- there should be no avenue for terrorists or those supporting them financially or in any other way to secure access to the territory of the Member States.

1.6. Asylum is presented as a potential channel for terrorism to penetrate the EU, although this statement is immediately qualified by a recognition that this channel is an unlikely one, as terrorists have more discrete illegal routes into EU territory, in the same way as the perpetrators of criminal or other illegal activities. The Commission endorses the UNHCR's line, that rather than taking new or extraordinary measures, it would be preferable simply to implement some of the exclusion measures already included in Article 1F of the Refugee Convention when required.

1.7. Grounds for exclusion and their application to terrorism

1.7.1. There is no international definition of terrorism in the various universal or European instruments applicable in the Member States. The courts categorise it individually, depending on the circumstances surrounding each case. Article 1F of the Convention does not include it as a criterion, but terrorism can, according to the Commission, be covered by an interpretation of one or more of three categories of general criteria that can be invoked under the Convention to justify denial of the right to asylum (excluding the second category, as the crime of terrorism is in essence a political crime or one aimed at political or ideological objectives):

- a crime against peace, a war crime, or a crime against humanity, as defined in the international instruments;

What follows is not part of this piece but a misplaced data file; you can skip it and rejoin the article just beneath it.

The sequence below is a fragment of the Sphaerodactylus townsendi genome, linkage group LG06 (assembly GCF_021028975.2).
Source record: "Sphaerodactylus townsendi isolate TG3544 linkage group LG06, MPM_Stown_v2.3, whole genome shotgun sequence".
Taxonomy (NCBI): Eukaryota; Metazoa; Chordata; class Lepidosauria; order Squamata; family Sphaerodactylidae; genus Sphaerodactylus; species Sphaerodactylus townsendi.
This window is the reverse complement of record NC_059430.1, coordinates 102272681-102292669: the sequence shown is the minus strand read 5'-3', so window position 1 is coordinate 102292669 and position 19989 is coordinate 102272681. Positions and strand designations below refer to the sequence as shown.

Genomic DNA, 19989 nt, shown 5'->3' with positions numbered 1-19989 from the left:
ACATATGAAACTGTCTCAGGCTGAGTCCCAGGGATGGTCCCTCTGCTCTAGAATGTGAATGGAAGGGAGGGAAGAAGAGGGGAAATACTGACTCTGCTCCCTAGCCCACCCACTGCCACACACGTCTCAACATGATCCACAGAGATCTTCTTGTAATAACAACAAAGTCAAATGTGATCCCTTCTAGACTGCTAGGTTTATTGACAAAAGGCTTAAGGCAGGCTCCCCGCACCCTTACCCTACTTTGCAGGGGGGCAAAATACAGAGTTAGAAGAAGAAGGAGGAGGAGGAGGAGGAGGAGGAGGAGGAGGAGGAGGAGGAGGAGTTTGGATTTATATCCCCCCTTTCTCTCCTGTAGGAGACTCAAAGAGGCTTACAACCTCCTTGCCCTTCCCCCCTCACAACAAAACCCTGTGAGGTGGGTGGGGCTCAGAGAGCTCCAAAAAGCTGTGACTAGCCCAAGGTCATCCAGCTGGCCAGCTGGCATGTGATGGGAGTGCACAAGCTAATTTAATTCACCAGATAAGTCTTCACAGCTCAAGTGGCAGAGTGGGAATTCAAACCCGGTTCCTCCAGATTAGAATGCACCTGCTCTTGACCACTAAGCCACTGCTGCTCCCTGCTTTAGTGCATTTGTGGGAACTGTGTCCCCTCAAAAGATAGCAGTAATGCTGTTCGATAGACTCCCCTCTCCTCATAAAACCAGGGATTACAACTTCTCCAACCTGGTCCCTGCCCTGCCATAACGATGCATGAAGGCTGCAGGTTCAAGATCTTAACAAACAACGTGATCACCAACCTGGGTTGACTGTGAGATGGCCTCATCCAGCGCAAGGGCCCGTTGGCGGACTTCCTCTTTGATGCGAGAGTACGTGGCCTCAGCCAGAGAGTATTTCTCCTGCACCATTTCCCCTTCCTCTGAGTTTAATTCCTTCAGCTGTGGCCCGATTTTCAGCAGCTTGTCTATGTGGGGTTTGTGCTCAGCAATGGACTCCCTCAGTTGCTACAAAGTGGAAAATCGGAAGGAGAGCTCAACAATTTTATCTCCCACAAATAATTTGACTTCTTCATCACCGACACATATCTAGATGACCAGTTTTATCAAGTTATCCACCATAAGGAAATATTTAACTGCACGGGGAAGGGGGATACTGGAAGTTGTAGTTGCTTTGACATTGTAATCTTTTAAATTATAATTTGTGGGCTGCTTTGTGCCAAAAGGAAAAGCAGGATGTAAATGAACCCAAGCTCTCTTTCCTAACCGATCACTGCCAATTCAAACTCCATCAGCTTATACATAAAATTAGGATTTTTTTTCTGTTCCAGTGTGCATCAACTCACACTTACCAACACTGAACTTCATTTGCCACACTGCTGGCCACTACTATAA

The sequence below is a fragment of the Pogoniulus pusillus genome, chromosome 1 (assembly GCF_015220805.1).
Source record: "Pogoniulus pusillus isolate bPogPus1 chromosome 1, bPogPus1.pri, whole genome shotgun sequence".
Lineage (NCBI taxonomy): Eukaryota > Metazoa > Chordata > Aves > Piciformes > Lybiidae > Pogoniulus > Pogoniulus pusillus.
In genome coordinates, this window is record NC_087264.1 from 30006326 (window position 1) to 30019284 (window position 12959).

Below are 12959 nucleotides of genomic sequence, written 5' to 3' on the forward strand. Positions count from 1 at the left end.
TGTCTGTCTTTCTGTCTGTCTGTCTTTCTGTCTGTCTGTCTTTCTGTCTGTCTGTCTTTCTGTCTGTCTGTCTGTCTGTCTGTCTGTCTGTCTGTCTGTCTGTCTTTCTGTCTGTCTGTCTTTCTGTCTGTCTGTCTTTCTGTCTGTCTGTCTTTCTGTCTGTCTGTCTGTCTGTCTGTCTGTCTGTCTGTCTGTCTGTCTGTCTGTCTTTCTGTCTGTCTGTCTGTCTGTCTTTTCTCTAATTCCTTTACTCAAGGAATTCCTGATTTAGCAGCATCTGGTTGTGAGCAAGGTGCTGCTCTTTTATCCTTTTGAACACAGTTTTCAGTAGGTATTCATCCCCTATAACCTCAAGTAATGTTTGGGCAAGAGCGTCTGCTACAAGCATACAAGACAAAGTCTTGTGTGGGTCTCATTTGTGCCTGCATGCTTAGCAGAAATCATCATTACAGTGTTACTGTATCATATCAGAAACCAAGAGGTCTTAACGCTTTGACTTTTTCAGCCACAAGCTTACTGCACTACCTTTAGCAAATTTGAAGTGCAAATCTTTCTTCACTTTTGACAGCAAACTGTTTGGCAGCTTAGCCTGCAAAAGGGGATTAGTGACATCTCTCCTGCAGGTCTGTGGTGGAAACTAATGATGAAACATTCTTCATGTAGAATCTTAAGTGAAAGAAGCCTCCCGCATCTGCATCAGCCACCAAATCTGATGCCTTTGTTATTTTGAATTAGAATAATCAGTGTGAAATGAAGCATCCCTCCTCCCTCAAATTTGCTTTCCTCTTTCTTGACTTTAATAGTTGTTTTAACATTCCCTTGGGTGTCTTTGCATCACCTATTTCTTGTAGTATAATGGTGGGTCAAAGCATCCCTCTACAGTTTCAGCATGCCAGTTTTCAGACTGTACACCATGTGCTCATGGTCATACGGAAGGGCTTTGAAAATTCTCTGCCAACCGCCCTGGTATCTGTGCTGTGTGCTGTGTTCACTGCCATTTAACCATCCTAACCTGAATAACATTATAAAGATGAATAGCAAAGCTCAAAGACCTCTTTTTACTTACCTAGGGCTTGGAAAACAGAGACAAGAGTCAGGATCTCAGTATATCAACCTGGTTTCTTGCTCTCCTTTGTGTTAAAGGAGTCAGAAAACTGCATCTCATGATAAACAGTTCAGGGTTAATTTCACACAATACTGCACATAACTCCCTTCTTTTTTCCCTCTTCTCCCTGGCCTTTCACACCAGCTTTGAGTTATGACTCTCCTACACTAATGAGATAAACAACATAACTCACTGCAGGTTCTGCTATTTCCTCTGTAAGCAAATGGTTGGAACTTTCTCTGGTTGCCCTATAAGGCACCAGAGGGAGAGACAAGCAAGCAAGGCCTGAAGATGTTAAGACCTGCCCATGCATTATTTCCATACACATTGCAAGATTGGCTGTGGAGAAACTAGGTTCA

- a serious non-political crime outside the country of refuge prior to the person's admission to that country as a refugee;

- responsibility for acts contrary to the purposes and principles of the United Nations(1).

1.7.2. According to the case law and various resolutions of the UN General Assembly and Security Council referred to by the Commission, terrorism is clearly grounds for exclusion on the basis of the relevant criteria listed in the first paragraph of Article 1F. Regarding the third paragraph, in Resolution 1373 of 28 September 2001 the UN General Assembly stated that "acts, methods, and practices of terrorism are contrary to the purposes and principles of the United Nations" and that "knowingly financing, planning and inciting terrorist acts are also contrary to the purposes and principles of the United Nations". According to national case law, these acts of terrorism involve in particular the hijacking of planes or other vehicles, hostage-taking and bomb attacks, etc.

1.7.3. The Commission adds that mere membership of a terrorist group can in certain cases amount to personal and knowing participation, or acquiescence amounting to complicity, although the circumstances of each case and the actual level of involvement must be taken into consideration.

1.7.4. The Commission concludes that terrorism can constitute grounds for refusing or withdrawing refugee status or another form of protection.

2. The Committee's comments

2.1. The European Economic and Social Committee is fully in favour of devising a global and coordinated strategy for fighting terrorism at European level and of harmonising procedures for defining and punishing the crime of terrorism. The Union has every right to protect any person living in or passing through its territory, and public and private property, against terrorist attack, and also to prevent groups or individuals from planning, organising or financing such attacks.